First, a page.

How to Find Civil Court Records in Alaska

According to the Alaska Rule of Court administration, interested persons may view, and/or obtain copies of civil court records upon request except in cases where access is denied based on legal grounds. The law also states that the courts must ensure adequate accessibility to court records, protect individual privacy rights, as well as standard customer service provisions by the court personnel. Records may be accessed by:

  • By making in-person requests to the court custodian
  • By exploring the online resources maintained in the different court websites or in third-party aggregate sites
  • By sending written mail-in requests to the appropriate court (plus email and fax)

How To Find Alaska Civil Court Records Online

The Alaska appellate and trial courts feature extensive online resources from which the public can remotely access civil court records over the internet. These online databases are managed in varying capacities in state-wide unified portals as well as in county managed repositories. As expected, the available information on the various online resources is considered public. Thus, sealed or confidential records are excluded. Essentially, the Alaska online tools and e-service platforms include:

  • The Alaska Appellate Court Case Search Portal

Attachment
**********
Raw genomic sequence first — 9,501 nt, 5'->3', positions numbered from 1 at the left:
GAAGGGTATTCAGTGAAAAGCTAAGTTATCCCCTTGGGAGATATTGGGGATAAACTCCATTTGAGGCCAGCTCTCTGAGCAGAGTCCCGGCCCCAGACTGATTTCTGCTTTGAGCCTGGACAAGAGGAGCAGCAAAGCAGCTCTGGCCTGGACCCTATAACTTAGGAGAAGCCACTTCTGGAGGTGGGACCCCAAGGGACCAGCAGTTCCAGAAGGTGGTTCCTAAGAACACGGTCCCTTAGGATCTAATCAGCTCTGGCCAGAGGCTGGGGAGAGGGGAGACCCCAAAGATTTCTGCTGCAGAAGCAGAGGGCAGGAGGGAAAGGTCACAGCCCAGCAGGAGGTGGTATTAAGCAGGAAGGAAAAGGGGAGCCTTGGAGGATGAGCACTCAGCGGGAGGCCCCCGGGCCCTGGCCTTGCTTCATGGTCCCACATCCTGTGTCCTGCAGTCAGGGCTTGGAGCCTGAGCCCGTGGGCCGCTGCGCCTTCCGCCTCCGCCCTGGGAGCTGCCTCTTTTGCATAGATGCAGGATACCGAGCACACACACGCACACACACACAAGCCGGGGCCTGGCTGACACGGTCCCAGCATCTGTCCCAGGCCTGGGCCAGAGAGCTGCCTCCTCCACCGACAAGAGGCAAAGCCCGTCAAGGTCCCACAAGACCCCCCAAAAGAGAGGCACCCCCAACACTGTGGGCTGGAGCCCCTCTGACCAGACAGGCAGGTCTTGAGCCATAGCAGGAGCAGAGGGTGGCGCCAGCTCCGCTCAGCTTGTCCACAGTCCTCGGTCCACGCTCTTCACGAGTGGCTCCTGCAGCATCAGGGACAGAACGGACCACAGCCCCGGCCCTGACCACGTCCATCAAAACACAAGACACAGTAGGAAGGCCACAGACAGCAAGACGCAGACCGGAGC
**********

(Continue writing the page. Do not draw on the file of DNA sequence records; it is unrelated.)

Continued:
• The Appellate Court Oral Argument Calendar
  • Other appellate court resources (Slip Opinions and Memorandum Opinions)
  • The Trial Court Case Search Portal

The Alaska Appellate Court Case Search Portal

The Alaska Appellate Case Management System is a lookup case portal that allows inquirers to search by case number, party name, or attorney name. The case number-based search constitutes a more effective search and can be utilized using the appellate case number or trial case number. To successfully render a search using the party name, the inquirer is required to input the first and last name of any party to the case. Where the party to the case is an organization or agency, input the company name in the provided field. The case status and appellate court where the case was handled should also be determined and filled accurately. If not known, the requesting party is required to tick the “both” column of the selection box.

The Supreme Court and Court of Appeals Oral Argument Calendars are updated to inform the public of oral argument schedules. These arguments are provided by the legal counsels of both the petitioner and defendant after which the case is formally presented for hearing. Oral arguments in the state are also broadcast on cable systems across the state.

The Trial Court Case Search Portal

Similar to the appellate case management system, the trial courts maintain a unified search portal where interested members of the public can search open and closed civil cases using the case number and party name. Users must include the full case number including dashes, alphabets, and numbers before a case-number-based search is adequately rendered. Essentially, the mandatory field to be completed before a search by party name is the last name, first name, and the business name of either party involved in the case. However, to limit the search yield, the requesting party may also include the middle name, suffix, case type, case status, party type, as well as search ranges for the date of birth, date of death, and filing date.